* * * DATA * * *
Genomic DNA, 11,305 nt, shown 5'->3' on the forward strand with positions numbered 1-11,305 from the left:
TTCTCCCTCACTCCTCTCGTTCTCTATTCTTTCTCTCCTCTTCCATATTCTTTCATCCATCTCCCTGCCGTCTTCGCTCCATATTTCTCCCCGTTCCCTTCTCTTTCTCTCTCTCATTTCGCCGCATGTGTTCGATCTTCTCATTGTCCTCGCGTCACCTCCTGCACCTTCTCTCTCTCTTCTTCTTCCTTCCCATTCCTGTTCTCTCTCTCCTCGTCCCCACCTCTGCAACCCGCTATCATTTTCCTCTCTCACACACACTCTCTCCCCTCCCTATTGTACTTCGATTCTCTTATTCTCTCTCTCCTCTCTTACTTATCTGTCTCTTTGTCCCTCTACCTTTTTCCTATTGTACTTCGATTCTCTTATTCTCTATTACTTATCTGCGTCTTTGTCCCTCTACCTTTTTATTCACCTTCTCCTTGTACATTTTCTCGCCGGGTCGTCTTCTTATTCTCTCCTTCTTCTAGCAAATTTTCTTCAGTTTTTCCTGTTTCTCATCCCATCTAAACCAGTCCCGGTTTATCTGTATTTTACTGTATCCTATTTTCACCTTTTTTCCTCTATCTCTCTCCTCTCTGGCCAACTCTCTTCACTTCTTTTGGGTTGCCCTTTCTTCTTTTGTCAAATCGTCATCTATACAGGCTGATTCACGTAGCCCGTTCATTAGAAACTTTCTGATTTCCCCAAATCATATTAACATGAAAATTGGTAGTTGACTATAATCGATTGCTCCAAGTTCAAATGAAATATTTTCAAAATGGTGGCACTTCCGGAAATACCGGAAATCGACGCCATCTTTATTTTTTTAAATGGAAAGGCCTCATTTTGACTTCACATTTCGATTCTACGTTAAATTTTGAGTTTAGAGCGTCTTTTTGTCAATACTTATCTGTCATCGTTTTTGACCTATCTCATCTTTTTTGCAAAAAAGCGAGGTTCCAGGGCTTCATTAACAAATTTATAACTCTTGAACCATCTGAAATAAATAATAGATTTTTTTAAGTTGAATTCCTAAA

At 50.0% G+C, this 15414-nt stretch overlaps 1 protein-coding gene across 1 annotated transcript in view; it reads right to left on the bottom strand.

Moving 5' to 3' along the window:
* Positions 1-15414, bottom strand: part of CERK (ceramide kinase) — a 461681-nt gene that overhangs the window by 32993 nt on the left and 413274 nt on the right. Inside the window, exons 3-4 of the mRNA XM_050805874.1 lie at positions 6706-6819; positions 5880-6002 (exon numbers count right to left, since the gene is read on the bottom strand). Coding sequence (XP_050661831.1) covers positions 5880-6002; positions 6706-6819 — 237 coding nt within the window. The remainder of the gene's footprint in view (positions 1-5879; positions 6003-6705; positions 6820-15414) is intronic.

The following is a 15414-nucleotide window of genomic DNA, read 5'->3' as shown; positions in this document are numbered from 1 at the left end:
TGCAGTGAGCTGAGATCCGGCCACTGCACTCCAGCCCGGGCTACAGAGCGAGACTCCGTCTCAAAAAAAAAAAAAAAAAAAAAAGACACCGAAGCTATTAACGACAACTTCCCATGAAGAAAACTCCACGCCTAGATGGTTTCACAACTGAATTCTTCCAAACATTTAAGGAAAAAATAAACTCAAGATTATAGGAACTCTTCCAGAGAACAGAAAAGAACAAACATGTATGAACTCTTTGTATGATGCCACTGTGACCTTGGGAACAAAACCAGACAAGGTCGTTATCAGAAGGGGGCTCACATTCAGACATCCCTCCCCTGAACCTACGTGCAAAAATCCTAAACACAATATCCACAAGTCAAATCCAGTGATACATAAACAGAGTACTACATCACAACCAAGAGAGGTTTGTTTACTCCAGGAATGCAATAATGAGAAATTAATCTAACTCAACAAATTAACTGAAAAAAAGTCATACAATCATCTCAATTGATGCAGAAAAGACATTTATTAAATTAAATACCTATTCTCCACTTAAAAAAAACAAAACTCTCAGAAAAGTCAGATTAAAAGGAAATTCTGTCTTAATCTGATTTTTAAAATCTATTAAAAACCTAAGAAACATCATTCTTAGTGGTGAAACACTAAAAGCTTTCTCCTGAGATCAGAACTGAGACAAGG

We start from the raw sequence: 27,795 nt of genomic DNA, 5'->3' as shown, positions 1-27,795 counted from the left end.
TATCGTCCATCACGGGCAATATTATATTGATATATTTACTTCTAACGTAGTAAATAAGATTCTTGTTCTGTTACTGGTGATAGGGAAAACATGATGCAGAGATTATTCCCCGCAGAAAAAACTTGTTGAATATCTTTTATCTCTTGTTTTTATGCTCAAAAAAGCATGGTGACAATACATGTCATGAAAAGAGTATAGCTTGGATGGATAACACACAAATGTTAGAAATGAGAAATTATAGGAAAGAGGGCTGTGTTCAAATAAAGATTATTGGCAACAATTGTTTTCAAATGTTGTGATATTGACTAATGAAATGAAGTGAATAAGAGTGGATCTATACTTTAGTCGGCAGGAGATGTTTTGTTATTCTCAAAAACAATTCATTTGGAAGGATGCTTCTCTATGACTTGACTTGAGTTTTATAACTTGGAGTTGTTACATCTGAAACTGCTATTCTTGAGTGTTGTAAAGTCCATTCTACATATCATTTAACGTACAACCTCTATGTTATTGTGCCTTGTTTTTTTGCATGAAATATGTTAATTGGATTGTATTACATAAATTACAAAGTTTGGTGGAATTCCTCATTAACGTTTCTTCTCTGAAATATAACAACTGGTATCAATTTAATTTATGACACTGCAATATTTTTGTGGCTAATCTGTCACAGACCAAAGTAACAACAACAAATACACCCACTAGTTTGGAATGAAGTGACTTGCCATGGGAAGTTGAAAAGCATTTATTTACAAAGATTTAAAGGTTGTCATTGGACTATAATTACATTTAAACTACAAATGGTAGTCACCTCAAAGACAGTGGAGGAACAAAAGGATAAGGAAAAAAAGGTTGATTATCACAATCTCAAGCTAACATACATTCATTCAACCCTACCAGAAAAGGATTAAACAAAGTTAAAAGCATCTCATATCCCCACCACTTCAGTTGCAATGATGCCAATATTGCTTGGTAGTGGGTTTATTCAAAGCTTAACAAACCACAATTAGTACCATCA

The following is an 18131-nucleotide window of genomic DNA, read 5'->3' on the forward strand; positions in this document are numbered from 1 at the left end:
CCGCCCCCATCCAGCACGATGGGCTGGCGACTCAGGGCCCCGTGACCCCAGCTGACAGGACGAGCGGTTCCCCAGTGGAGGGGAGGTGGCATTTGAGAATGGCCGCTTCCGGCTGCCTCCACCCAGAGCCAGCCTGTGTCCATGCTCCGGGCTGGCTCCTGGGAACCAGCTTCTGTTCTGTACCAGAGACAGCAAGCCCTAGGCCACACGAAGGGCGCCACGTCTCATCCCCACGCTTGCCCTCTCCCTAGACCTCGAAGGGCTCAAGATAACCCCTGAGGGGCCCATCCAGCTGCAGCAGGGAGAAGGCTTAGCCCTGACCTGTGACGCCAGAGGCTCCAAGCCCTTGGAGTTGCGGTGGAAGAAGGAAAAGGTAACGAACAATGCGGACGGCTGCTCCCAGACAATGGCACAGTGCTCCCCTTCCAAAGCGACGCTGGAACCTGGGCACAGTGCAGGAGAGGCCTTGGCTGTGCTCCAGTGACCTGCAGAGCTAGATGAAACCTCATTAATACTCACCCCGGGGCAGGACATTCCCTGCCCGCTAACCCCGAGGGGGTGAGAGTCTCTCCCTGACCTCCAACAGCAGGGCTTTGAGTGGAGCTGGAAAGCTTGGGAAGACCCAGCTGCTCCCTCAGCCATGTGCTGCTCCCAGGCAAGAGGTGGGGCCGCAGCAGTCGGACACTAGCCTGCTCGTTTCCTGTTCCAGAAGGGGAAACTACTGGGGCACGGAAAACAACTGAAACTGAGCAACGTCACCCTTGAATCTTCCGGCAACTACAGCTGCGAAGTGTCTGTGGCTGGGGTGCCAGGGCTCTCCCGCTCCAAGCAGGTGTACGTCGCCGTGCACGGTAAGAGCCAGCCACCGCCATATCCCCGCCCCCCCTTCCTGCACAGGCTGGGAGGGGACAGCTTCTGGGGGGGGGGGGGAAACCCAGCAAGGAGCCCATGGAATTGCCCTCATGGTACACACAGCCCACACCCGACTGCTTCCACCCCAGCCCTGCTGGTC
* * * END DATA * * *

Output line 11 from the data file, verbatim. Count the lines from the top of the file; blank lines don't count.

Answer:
CCGCCCCCATCCAGCACGATGGGCTGGCGACTCAGGGCCCCGTGACCCCAGCTGACAGGACGAGCGGTTCCCCAGTGGAGGGGAGGTGGCATTTGAGAATGGCCGCTTCCGGCTGCCTCCACCCAGAGCCAGCCTGTGTCCATGCTCCGGGCTGGCTCCTGGGAACCAGCTTCTGTTCTGTACCAGAGACAGCAAGCCCTAGGCCACACGAAGGGCGCCACGTCTCATCCCCACGCTTGCCCTCTCCCTAGACCTCGAAGGGCTCAAGATAACCCCTGAGGGGCCCATCCAGCTGCAGCAGGGAGAAGGCTTAGCCCTGACCTGTGACGCCAGAGGCTCCAAGCCCTTGGAGTTGCGGTGGAAGAAGGAAAAGGTAACGAACAATGCGGACGGCTGCTCCCAGACAATGGCACAGTGCTCCCCTTCCAAAGCGACGCTGGAACCTGGGCACAGTGCAGGAGAGGCCTTGGCTGTGCTCCAGTGACCTGCAGAGCTAGATGAAACCTCATTAATACTCACCCCGGGGCAGGACATTCCCTGCCCGCTAACCCCGAGGGGGTGAGAGTCTCTCCCTGACCTCCAACAGCAGGGCTTTGAGTGGAGCTGGAAAGCTTGGGAAGACCCAGCTGCTCCCTCAGCCATGTGCTGCTCCCAGGCAAGAGGTGGGGCCGCAGCAGTCGGACACTAGCCTGCTCGTTTCCTGTTCCAGAAGGGGAAACTACTGGGGCACGGAAAACAACTGAAACTGAGCAACGTCACCCTTGAATCTTCCGGCAACTACAGCTGCGAAGTGTCTGTGGCTGGGGTGCCAGGGCTCTCCCGCTCCAAGCAGGTGTACGTCGCCGTGCACGGTAAGAGCCAGCCACCGCCATATCCCCGCCCCCCCTTCCTGCACAGGCTGGGAGGGGACAGCTTCTGGGGGGGGGGGGGAAACCCAGCAAGGAGCCCATGGAATTGCCCTCATGGTACACACAGCCCACACCCGACTGCTTCCACCCCAGCCCTGCTGGTC